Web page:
Linear eye position data were filtered using a 75-Hz low-pass filter (Aqcknowledge). Eye position data were differentiated to obtain velocity and acceleration data (Igor, Wavemetrics). Eye position was calibrated before each trial using flanking target steps of 10° left and right of center. Before analysis, saccades were identified based on velocity (>35°/s) and acceleration (>600°/s2) criteria and removed. The onset of pursuit initiation was identified using eye velocity data filtered by a 20-Hz low-pass filter (finite impulse response filter; transition band = 20–30 Hz; attenuation in reject band = 80 dB). Before application of the 20-Hz low-pass filter, saccades were replaced in the eye velocity waveform using linear interpolation. Pursuit in the direction of target motion was detected in the velocity waveform using a 3°/s threshold criterion. From this point, the algorithm searched for the last preceding point at which eye velocity was equal to zero. The algorithm sought a trained scorer's approval before proceeding, and the scorer was able to overrule the algorithm's identification of the beginning of pursuit. This time-point was marked as the onset of pursuit and was used to calculate pursuit latency. Similar to Barnes et al. (2000), we analyzed initial eye velocity in 50-ms intervals starting with the offset of the auditory cue and continuing ≤340 ms after target motion onset. Similar procedures were used to identify the onset and latency of pursuit responses to catch targets. The percentage of catch targets in which a pursuit response was observed was calculated. Duration of the pursuit response was also calculated from pursuit onset to the point at which eye velocity returned to zero.

Analysis of groups and time intervals.

Comparisons of mean eye velocity were carried out using mixed design ANOVA with subject group (patients vs. controls) entered as a between-subjects factor and interval entered as a within-subjects factor. A Greenhouse-Geisser correction was applied to tests of models where the assumption of sphericity was violated. Analysis of simple effects was used to compare group performance within individual intervals after significant group or group by interval interaction effects (Levine 1991). Target velocity conditions were analyzed separately. Latency was compared using mixed design ANOVAs with group entered as a between-subjects factor and target sequence entered as a within-subjects factor [all trials contained ≥5 targets in a sequence: an uncued first target (T1) and 4 cued, repeated targets (T2–T5)]. ANOVAs were used to compare the number of pursuit responses to catch targets and the latency and duration of the response.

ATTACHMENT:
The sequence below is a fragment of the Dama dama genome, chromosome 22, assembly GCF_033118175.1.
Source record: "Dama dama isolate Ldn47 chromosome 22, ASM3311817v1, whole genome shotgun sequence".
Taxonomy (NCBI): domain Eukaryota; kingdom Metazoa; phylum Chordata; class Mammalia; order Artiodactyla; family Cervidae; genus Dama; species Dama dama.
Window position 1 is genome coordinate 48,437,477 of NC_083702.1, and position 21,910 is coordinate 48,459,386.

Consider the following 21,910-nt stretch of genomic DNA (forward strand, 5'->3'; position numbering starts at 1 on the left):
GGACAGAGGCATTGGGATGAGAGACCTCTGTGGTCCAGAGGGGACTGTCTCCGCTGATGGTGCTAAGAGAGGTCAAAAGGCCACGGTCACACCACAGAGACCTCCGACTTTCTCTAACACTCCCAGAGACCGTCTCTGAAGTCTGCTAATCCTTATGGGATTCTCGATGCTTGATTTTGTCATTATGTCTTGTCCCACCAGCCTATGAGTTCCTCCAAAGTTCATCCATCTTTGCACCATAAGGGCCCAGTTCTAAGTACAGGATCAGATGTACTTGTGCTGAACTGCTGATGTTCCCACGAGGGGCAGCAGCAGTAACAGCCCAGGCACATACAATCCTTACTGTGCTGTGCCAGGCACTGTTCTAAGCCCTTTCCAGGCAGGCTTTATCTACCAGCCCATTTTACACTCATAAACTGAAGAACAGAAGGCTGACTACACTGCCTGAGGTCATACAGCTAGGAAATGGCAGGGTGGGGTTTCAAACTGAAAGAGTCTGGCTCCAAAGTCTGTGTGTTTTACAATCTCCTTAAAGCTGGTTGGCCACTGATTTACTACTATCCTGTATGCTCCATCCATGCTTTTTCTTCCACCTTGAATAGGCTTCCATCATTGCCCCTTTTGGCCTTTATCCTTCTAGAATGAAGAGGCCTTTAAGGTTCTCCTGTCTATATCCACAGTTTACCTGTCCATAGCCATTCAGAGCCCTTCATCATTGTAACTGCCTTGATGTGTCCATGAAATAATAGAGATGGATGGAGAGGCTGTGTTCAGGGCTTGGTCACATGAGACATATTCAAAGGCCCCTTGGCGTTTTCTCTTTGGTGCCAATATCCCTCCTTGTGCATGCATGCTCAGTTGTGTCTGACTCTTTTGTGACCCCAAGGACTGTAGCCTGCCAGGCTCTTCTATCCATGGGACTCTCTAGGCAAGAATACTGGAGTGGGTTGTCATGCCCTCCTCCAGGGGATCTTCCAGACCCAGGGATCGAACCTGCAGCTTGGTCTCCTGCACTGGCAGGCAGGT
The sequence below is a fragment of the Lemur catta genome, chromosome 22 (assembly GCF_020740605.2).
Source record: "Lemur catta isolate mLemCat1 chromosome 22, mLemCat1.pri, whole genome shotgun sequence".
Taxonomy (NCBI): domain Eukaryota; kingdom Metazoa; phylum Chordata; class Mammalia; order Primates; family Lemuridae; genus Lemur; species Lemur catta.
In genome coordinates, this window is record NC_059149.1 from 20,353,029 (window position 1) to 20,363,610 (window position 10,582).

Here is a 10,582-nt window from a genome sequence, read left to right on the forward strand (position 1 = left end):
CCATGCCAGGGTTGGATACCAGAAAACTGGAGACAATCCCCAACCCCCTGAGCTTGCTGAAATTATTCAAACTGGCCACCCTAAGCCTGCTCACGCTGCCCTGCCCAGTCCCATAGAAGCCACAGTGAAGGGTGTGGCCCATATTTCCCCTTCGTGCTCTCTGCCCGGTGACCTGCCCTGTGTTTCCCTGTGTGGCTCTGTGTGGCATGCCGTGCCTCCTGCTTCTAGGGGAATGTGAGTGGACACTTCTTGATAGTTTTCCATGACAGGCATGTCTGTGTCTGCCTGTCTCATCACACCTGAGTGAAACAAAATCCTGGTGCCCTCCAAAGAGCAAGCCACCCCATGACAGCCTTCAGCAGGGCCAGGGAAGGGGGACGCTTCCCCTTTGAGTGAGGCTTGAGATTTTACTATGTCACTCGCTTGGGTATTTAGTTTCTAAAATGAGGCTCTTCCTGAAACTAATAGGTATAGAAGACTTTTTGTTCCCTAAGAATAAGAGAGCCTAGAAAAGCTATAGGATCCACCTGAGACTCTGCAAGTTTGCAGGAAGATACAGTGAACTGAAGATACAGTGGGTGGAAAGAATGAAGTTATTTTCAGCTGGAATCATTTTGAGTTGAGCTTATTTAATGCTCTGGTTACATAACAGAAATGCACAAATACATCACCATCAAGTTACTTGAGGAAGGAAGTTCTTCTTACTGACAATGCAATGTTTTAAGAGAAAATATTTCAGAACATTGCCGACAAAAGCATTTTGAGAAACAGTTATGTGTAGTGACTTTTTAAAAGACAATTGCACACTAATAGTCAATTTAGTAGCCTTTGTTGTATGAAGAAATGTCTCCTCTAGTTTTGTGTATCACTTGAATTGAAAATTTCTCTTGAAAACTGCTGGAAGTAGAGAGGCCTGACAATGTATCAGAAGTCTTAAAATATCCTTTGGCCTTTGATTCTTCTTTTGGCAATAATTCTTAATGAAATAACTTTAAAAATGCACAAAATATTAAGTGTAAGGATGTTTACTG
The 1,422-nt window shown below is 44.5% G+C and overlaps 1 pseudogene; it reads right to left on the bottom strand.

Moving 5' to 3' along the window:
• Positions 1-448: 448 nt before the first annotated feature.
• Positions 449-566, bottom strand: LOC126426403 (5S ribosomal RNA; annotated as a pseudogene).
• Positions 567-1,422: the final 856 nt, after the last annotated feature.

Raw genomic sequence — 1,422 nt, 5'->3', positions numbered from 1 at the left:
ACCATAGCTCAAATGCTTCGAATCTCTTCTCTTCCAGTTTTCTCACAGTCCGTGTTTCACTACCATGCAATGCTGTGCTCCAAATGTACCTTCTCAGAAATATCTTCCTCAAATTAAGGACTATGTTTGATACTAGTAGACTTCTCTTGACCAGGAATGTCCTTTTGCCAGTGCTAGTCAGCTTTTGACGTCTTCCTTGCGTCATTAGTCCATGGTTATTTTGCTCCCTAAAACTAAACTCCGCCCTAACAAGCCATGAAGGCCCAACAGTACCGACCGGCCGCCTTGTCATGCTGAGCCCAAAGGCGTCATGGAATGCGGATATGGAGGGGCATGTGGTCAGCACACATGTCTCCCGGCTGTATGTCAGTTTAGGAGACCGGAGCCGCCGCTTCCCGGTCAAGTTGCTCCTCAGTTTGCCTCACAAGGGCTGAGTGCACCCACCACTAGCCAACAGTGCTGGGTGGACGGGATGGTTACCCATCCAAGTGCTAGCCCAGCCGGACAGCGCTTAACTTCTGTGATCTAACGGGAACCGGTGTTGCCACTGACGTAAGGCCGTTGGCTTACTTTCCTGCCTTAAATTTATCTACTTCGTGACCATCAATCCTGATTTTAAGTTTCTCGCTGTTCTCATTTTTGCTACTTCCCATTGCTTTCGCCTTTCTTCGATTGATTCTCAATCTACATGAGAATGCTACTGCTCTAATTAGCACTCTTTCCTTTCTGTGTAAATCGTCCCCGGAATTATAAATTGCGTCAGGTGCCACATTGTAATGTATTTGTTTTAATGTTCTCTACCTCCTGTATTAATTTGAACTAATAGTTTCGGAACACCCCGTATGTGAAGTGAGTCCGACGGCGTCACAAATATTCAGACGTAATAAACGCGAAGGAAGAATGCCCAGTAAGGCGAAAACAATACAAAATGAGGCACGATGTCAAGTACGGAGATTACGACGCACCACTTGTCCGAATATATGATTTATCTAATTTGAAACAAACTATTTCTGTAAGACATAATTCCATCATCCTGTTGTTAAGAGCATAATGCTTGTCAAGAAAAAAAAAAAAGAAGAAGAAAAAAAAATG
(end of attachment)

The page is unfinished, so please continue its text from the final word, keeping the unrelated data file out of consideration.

Pursuit initiation eye velocity

Unexpected targets (T1).

Statistical comparisons of mean eye velocity for patients and controls in response to the first, uncued target (T1) showed no significant effects of group or group by interval interactions in either target speed condition (F-statistics for the effect of group in the Pk20 and Pk30 conditions were F(1,50) < 1.00, P = 0.44 and F(1,50) = 1.39, P = 0.24, respectively; tests of the interaction terms were F(12,600) = 1.92, P = 0.12 and F(12,600) < 1.00, P = 0.68). Figure 3 shows average eye velocities for intervals 330 ms before onset of target motion to ≤340 ms after the onset of target motion in the two groups. From the figures, it is clear that patients and controls performed similarly in response to unexpected target motion.

FIG. 3.

Patient and control responses to the 1st, uncued target in the series (T1), cued 5th target (T5), and cued catch target (CT). Each graph shows average eye velocity (±SE) for 13 intervals of 50 ms each (except the 1st, which was 70 ms). These spanned the period 330 ms before target motion onset to ≤340 ms after target motion onset. Top: results for Pk20 target trials. Bottom: results for Pk30 target trials. Note that the target was not visible during CT and the open triangles in the 2 rightmost panels are showing mean expected target velocities. There were no significant differences between the 2 groups during T1; the 2 groups differed in responses during T5 and CT.

Repeated targets.

In contrast, analysis of eye velocity in response to the second target (T2) revealed significant main effects of group and group by interval interactions for Pk20 and Pk30 trials (F(12,600) = 3.91, P = 0.007 and F(12,600) = 3.77, P = 0.03, respectively). In the Pk20 condition, patients exhibited significantly lower eye velocities in intervals that included the time period—10–290 ms after the target motion onset. In the Pk30 condition, significant differences were observed for 140–290 ms after target motion onset; intervals –10 to 40 and 290–340 ms yielded marginally nonsignificant differences (P = 0.085 and 0.059, respectively).

Patient control differences in eye velocity continued to persist after additional target presentations. Recall that the number of repeated targets varied from four to seven; thus all participants viewed at least four cued targets after the uncued first target. Analysis of the last of these repeated targets, the fifth in the series (T5), yielded similar results to those obtained for T2. A main effect of group and a group by interval interaction was observed in the Pk20 condition (F(1,50) = 7.94, P = 0.007 and F(12,600) = 5.86, P < 0.001, respectively). For time intervals between 91 and 270 ms after the target motion onset, patients exhibited significantly lower eye velocities compared with controls (P < 0.05; the difference for interval 40–90 ms failed to reach statistical significance, P = 0.09). Simple effects analysis following a significant main effect of group (F(1,50) = 5.95, P = 0.02) in the Pk30 condition yielded significant differences for intervals 41–240 ms after the target motion onset. Results for targets 3 and 4 (T3 and T4) in the series were similar to those reported for T2 and T5. For the sake of brevity and figure clarity, the data for these targets are not shown. Adaptation across repeated targets in both groups (i.e., improvement across repeated targets T1, T2, and T5) occurred; however, the initial adaptive response is more robust in healthy controls and comes to more closely approximate the expected target velocity after repeated target presentations.